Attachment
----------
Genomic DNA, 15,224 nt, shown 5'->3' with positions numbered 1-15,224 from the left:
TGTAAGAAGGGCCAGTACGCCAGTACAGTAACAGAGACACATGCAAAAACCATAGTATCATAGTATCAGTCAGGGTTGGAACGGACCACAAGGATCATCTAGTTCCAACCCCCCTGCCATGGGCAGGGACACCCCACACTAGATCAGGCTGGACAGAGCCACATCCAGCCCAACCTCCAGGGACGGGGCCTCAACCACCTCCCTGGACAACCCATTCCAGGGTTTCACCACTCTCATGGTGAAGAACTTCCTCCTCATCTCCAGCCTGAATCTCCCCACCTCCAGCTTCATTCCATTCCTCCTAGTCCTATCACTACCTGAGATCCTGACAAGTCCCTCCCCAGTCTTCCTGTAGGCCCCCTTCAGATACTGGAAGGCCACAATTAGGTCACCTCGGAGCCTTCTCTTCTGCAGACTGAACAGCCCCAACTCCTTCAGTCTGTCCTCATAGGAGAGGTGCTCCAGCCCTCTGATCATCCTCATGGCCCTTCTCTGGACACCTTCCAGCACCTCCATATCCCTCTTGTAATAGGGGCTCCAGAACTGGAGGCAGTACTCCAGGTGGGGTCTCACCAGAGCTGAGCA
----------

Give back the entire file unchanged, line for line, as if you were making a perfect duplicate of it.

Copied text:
Genomic DNA, 15,224 nt, shown 5'->3' with positions numbered 1-15,224 from the left:
TGTAAGAAGGGCCAGTACGCCAGTACAGTAACAGAGACACATGCAAAAACCATAGTATCATAGTATCAGTCAGGGTTGGAACGGACCACAAGGATCATCTAGTTCCAACCCCCCTGCCATGGGCAGGGACACCCCACACTAGATCAGGCTGGACAGAGCCACATCCAGCCCAACCTCCAGGGACGGGGCCTCAACCACCTCCCTGGACAACCCATTCCAGGGTTTCACCACTCTCATGGTGAAGAACTTCCTCCTCATCTCCAGCCTGAATCTCCCCACCTCCAGCTTCATTCCATTCCTCCTAGTCCTATCACTACCTGAGATCCTGACAAGTCCCTCCCCAGTCTTCCTGTAGGCCCCCTTCAGATACTGGAAGGCCACAATTAGGTCACCTCGGAGCCTTCTCTTCTGCAGACTGAACAGCCCCAACTCCTTCAGTCTGTCCTCATAGGAGAGGTGCTCCAGCCCTCTGATCATCCTCATGGCCCTTCTCTGGACACCTTCCAGCACCTCCATATCCCTCTTGTAATAGGGGCTCCAGAACTGGAGGCAGTACTCCAGGTGGGGTCTCACCAGAGCTGAGCA